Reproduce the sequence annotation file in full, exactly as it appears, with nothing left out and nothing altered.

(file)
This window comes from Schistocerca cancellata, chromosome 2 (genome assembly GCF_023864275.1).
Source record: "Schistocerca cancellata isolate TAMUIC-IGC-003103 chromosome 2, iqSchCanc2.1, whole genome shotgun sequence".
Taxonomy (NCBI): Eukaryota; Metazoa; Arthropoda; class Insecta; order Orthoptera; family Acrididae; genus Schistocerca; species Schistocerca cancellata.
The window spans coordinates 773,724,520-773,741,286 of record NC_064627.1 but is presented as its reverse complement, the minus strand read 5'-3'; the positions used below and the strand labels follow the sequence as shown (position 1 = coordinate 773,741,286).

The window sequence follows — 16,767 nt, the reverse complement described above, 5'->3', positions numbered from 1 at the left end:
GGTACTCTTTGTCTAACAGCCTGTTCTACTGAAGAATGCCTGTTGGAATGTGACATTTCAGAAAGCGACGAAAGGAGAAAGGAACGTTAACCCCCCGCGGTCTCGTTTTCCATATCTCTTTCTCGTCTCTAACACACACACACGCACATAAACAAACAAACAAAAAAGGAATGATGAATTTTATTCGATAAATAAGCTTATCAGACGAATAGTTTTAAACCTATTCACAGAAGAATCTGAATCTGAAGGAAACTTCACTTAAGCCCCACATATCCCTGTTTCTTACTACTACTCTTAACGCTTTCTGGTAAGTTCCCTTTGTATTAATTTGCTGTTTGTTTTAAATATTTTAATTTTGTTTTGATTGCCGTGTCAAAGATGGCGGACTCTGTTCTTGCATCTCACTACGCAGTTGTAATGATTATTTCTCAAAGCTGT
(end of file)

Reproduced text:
This window comes from Schistocerca cancellata, chromosome 2 (genome assembly GCF_023864275.1).
Source record: "Schistocerca cancellata isolate TAMUIC-IGC-003103 chromosome 2, iqSchCanc2.1, whole genome shotgun sequence".
Taxonomy (NCBI): Eukaryota; Metazoa; Arthropoda; class Insecta; order Orthoptera; family Acrididae; genus Schistocerca; species Schistocerca cancellata.
The window spans coordinates 773,724,520-773,741,286 of record NC_064627.1 but is presented as its reverse complement, the minus strand read 5'-3'; the positions used below and the strand labels follow the sequence as shown (position 1 = coordinate 773,741,286).

The window sequence follows — 16,767 nt, the reverse complement described above, 5'->3', positions numbered from 1 at the left end:
GGTACTCTTTGTCTAACAGCCTGTTCTACTGAAGAATGCCTGTTGGAATGTGACATTTCAGAAAGCGACGAAAGGAGAAAGGAACGTTAACCCCCCGCGGTCTCGTTTTCCATATCTCTTTCTCGTCTCTAACACACACACACGCACATAAACAAACAAACAAAAAAGGAATGATGAATTTTATTCGATAAATAAGCTTATCAGACGAATAGTTTTAAACCTATTCACAGAAGAATCTGAATCTGAAGGAAACTTCACTTAAGCCCCACATATCCCTGTTTCTTACTACTACTCTTAACGCTTTCTGGTAAGTTCCCTTTGTATTAATTTGCTGTTTGTTTTAAATATTTTAATTTTGTTTTGATTGCCGTGTCAAAGATGGCGGACTCTGTTCTTGCATCTCACTACGCAGTTGTAATGATTATTTCTCAAAGCTGT